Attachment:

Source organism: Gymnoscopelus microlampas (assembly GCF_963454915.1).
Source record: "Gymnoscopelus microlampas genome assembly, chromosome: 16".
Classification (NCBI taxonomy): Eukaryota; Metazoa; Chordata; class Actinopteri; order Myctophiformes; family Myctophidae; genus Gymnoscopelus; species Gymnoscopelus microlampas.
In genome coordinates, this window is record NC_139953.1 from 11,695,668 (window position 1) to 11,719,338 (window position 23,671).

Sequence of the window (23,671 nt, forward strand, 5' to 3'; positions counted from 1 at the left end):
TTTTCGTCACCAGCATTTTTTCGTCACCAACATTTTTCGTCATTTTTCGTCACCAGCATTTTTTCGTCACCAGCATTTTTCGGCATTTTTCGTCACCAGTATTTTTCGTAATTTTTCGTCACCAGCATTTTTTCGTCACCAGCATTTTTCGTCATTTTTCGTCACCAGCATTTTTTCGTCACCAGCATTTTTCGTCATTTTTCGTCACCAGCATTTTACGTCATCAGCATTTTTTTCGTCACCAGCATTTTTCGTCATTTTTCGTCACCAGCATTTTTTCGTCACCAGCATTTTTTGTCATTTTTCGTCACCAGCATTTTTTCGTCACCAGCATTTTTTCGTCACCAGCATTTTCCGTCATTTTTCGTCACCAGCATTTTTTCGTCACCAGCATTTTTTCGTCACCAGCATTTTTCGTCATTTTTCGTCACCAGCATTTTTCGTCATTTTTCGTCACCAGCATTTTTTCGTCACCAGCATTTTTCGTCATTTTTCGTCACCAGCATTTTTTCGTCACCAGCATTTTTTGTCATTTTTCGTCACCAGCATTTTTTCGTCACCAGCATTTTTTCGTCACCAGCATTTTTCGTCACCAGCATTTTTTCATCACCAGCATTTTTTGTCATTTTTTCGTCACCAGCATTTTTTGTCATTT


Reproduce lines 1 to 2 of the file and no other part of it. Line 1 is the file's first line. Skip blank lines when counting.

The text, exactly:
Source organism: Gymnoscopelus microlampas (assembly GCF_963454915.1).
Source record: "Gymnoscopelus microlampas genome assembly, chromosome: 16".